Lately, I have been ruminating over the word “beginning.” It is so fitting at this time of the year, with the New Year right behind us, and the spring waiting to peek its face out at any moment.
An early spring sun begins to shine over Pioneer Peak and the snow-covered hay fields
One of my new beginnings is this, right here, what you, my fellow Farmgirls are reading. I am honored to be the new Rural Farmgirl for MaryJanesFarm, and I am eager to share and hear stories near and far from this inspiring community of amazing women!
New beginnings are in order for this spring chick! But first, it needs to stay warm. Cute little clucker.
First, some introductions are in order. I am a young-ish, pragmatic-idealist (this makes sense after hours of debate), with dreams of one day running an educational farm in the Midwest. Presently, I work and learn on an educational farm in Palmer, Alaska; and I truly love it here.
I have the rare privilege of living, working, learning and recreating in one breath-taking and inspiring place. Granted, this one place covers 700 acres of hay fields, forests, grazing fields, gardens, tents, a super cool yurt, and teachable moments around every bend of the wooded trails. It would be hard to not love it here.
The snow-covered yurt, with fields in the background
The farm is aptly named Spring Creek Farm after a small creek that meanders through the property. The late Louise Kellogg donated the property to Alaska Pacific University with the well-known expectation that it become a place for environmental teaching and learning. Louise was a woman of many beginnings from her childhood in Chicago, to her stint as a California pilot, to her international work with the Women’s Army Corps and finally to her position as one of the most successful dairy farmers in Alaska.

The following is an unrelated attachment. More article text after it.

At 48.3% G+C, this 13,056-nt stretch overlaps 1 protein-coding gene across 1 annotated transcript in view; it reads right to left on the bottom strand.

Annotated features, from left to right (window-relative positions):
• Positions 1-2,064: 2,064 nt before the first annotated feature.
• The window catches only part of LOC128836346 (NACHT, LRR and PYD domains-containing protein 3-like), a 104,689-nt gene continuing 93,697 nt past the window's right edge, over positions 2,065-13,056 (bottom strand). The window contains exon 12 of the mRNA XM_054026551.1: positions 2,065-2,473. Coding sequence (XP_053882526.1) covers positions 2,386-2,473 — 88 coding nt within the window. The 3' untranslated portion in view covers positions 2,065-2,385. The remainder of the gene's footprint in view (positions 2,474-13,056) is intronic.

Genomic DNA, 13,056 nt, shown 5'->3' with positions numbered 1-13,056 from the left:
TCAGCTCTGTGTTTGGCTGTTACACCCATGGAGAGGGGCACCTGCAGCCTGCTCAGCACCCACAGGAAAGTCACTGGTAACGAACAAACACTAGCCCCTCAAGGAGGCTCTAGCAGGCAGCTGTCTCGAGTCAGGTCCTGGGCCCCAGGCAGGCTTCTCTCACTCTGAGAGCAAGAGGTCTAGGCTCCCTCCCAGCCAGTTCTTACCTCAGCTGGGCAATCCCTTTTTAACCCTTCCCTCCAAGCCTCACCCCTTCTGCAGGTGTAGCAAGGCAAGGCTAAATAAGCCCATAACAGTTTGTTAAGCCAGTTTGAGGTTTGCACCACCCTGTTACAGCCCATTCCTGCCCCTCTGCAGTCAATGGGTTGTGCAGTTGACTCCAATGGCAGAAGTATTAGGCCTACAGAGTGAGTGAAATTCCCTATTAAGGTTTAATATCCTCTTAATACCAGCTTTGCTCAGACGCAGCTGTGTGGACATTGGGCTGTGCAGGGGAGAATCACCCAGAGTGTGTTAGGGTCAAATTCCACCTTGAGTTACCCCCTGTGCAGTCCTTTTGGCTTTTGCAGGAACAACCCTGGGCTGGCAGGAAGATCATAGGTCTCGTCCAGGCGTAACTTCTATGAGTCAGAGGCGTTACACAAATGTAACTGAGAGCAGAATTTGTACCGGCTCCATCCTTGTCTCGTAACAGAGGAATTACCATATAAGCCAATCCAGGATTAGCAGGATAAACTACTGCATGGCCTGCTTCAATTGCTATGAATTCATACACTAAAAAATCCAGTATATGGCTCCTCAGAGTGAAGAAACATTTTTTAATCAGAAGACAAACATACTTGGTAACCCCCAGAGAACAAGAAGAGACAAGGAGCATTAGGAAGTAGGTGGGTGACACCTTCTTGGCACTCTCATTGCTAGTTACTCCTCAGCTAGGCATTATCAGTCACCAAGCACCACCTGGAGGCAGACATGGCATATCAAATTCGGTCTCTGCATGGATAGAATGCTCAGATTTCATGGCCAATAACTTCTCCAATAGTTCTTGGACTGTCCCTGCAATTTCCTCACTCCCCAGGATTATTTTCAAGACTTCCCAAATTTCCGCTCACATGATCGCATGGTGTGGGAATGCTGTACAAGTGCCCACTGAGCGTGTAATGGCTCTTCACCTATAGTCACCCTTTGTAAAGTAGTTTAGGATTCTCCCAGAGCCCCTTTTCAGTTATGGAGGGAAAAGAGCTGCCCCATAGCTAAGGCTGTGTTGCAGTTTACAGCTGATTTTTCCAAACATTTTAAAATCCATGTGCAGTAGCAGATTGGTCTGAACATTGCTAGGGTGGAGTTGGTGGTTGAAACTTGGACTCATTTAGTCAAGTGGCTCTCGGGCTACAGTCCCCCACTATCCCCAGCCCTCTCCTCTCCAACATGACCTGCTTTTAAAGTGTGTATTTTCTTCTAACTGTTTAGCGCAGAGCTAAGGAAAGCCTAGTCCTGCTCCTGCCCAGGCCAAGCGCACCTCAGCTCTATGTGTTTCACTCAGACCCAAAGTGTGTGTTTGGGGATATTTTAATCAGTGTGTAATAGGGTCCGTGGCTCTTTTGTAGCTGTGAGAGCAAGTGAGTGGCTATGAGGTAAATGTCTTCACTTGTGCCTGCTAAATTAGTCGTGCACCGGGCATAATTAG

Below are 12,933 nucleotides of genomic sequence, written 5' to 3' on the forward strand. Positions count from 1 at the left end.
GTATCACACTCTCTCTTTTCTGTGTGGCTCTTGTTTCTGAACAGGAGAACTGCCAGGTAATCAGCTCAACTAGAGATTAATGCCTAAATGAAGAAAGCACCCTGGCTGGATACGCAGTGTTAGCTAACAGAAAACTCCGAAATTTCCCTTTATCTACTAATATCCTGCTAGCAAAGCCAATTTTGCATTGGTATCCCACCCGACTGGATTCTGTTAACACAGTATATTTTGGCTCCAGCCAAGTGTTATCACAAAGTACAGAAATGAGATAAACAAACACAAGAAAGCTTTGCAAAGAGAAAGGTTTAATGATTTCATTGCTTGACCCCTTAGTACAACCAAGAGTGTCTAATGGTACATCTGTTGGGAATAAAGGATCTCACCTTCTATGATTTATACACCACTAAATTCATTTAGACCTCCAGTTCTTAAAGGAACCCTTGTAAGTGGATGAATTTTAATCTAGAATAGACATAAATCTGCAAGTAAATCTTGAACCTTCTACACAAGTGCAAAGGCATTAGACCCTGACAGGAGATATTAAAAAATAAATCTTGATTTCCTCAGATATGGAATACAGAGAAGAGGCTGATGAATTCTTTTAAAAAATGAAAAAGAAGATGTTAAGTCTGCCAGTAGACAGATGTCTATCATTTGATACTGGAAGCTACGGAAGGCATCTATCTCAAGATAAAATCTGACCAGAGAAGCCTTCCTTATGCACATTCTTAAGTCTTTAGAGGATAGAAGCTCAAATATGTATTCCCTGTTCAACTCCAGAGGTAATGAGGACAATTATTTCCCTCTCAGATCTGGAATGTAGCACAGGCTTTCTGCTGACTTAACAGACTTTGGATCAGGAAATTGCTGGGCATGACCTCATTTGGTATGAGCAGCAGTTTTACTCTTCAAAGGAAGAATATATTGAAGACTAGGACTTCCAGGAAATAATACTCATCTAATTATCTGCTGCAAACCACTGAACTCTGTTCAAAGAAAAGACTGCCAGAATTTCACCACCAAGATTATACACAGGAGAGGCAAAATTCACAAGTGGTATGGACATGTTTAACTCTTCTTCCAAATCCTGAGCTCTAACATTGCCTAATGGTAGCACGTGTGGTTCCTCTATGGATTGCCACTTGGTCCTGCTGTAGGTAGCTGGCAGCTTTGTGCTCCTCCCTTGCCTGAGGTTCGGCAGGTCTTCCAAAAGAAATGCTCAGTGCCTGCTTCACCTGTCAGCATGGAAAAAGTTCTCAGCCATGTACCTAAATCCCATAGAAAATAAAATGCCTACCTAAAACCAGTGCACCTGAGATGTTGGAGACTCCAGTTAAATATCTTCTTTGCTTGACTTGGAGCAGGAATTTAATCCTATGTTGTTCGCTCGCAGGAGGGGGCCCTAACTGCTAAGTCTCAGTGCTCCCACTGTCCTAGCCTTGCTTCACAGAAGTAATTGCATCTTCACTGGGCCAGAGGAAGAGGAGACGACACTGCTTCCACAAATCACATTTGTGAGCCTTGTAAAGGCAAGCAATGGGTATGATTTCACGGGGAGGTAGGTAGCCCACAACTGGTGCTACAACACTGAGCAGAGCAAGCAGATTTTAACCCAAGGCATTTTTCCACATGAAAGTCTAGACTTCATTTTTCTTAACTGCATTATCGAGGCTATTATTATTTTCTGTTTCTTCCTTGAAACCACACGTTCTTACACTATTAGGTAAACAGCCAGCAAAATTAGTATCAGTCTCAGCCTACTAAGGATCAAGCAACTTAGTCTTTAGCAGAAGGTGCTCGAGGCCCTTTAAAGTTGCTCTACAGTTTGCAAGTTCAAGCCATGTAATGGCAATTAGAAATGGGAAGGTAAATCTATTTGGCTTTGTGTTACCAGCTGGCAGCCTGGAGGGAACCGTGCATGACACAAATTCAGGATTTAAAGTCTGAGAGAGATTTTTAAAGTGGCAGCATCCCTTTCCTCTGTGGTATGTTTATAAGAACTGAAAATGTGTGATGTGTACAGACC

Louise Kellogg and her Wall Tent
My favorite anecdote about Louise is how she acquired her farm in Palmer. In 1948, male landowners in the area were reluctant to sell land to a woman with barely any farming experience. However, Louise didn’t back down and eventually bought a small, unfinished farm of 240 acres from a widow. At its peak, Louise’s farm covered 1,000 acres (she bought out some of the properties that had refused to sell to her before) and she milked 120 cows.
Louise had what I consider to be true Farmgirl spirit. She saw opportunities knocking and didn’t submit to those who told her she wouldn’t make it. She was feisty and resourceful; she was courageous and wise; and she is definitely one of my idols. How many people get to live in a house that one of their idols built?
I would like to think that I have shadowed Louise’s life path in some way. I, too, grew up in the Midwest near a large city; and we were both English majors in university. While I never have been (and in all likelihood never will be) a pilot, we did both work internationally for an extended period of time. Finally, we both ended up on this farm with dreams of farming, yet barely any past experience in the field (pun intended). I hope, one day, to be half the woman Louise was.
This is Taz, the best farm dog around. She is a true Farmgirl at heart, too. Her favorite activity is protecting the fields from hungry moose.
As I finish up this inaugural post, I am full of gratitude for what I have on my metaphoric plate. These new beginnings are extensions of my past experiences and jumping off points for future endeavors, and I am so excited for this Farmgirl journey. More importantly, I am so excited to hear from all of you, the Farmgirls that make every day organic a reality!
Finally, let us all send a big congratulations to the lovely Louise for her induction into the Alaska Women’s Hall of Fame today, March 1, 2012. What an amazing way to remember this even more amazing woman. Congratulations, Louise!
Happy Beginnings to you all!